Also, if you look at this picture again, you’ll see that I found some scrap wood and used it to create a “relief” for the stretchers (meaning they are offset back from the edge of the legs a bit.)


Using scrap for something like that makes it easy, no measuring or lining things up to fuss with.

At this point in the build I’ve now basically only needed to “measure” three things (I just measure the length for the legs once, and then set the guards on my miter saw so I can just lay the next piece of wood against it and cut to exactly the same length), then I line them up and install the pocket screws…


And the thing is more than half-done at this point. Sanding and staining this piece probably took twice the time that actually building it did.

When I finished up “for the day” a few weeks ago I just needed to build the bottom shelf and put a finish on everything.


Turns out there was nothing I wanted to to less than try to find some boards to fit flush into the space for the bottom shelf, but I also wanted this thing finished up, so I went with my old stand-by… slats.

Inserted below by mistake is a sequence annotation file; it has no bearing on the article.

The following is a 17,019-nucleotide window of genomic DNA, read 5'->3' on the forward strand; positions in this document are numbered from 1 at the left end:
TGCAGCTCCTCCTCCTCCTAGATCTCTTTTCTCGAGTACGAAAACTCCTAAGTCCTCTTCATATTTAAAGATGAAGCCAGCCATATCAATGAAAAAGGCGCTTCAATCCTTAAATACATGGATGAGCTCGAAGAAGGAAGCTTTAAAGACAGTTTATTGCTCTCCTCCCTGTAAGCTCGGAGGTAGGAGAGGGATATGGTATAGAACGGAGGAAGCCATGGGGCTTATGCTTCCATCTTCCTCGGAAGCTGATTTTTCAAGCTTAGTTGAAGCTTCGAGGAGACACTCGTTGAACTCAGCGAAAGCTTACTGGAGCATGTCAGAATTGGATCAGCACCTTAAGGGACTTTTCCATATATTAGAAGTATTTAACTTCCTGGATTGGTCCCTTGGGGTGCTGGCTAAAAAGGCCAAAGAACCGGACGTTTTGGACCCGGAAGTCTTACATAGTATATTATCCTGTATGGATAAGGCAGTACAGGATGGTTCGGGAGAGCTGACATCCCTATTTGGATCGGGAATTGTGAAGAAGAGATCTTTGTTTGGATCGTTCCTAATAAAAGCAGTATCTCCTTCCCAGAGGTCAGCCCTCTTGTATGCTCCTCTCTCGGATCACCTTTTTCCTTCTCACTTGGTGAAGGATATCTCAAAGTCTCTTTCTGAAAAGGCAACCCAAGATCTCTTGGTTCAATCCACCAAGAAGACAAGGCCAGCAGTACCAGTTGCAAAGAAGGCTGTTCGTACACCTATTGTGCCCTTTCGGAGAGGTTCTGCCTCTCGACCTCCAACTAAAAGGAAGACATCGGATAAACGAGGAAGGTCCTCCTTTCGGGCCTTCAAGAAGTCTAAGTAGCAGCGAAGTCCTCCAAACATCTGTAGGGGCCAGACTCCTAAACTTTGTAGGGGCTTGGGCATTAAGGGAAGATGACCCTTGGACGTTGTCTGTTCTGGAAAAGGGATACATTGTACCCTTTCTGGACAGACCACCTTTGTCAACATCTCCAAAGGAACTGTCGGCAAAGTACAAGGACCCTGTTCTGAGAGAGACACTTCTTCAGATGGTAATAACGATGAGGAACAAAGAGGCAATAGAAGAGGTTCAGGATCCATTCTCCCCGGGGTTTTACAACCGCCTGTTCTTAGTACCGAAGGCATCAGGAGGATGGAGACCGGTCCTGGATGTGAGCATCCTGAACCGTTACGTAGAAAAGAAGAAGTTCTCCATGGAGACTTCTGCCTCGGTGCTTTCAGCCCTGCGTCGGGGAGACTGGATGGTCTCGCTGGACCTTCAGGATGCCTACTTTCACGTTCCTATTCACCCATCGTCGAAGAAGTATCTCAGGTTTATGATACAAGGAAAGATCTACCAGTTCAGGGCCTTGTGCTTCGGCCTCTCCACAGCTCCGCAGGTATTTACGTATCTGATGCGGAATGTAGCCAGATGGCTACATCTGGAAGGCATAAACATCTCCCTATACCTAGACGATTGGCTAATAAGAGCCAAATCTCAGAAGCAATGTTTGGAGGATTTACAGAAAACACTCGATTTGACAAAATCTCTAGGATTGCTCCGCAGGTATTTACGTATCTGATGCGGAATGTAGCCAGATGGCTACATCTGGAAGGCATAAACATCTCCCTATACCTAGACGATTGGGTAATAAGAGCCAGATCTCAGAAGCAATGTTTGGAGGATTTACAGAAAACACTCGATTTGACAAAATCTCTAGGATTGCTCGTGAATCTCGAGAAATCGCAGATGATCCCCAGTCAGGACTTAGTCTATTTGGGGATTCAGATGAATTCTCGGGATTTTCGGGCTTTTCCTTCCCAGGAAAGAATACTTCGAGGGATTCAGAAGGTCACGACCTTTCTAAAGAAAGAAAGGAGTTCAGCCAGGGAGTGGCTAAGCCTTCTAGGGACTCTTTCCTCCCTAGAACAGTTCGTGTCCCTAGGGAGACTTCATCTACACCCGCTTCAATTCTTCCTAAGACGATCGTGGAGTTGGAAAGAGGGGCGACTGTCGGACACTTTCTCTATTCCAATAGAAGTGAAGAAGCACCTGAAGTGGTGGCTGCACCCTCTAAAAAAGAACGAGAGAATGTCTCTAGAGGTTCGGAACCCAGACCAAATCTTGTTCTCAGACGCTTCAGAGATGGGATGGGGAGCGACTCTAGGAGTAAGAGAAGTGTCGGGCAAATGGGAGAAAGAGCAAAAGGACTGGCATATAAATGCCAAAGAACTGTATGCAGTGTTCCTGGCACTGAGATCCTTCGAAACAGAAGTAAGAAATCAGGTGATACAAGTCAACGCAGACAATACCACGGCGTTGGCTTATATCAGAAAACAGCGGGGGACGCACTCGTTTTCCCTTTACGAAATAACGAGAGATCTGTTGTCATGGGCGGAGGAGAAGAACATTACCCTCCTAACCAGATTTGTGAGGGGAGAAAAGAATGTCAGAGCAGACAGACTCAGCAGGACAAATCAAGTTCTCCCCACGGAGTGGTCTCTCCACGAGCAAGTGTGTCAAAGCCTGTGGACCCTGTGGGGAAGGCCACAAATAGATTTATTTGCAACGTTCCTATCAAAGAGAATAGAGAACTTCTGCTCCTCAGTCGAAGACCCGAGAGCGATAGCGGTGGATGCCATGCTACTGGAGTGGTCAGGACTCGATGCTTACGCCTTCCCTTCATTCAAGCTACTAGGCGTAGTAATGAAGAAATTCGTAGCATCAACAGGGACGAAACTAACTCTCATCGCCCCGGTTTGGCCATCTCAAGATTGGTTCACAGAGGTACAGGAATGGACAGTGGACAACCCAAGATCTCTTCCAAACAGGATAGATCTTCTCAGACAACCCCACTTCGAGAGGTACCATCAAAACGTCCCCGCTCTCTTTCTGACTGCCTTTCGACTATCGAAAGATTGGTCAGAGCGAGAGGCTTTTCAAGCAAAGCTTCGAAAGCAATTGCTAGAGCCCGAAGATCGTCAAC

I just ripped a random board in half…


Sanded them down and cut them into slats. Then eyeballed the spacing (and took a very fuzzy picture of it.)


Everything got attached (a couple of finish nails driven through the slats on an angle) and I used some leftover Fabulon Satin poly (from my floors) to finish it off…


Of all the poly finishes I’ve used, this is my absolute favorite. There’s no sheen to the finish at all, and it looks great on my floors. (There’s only one place I know of to get it near me, and I literally drive a hour for it every time.)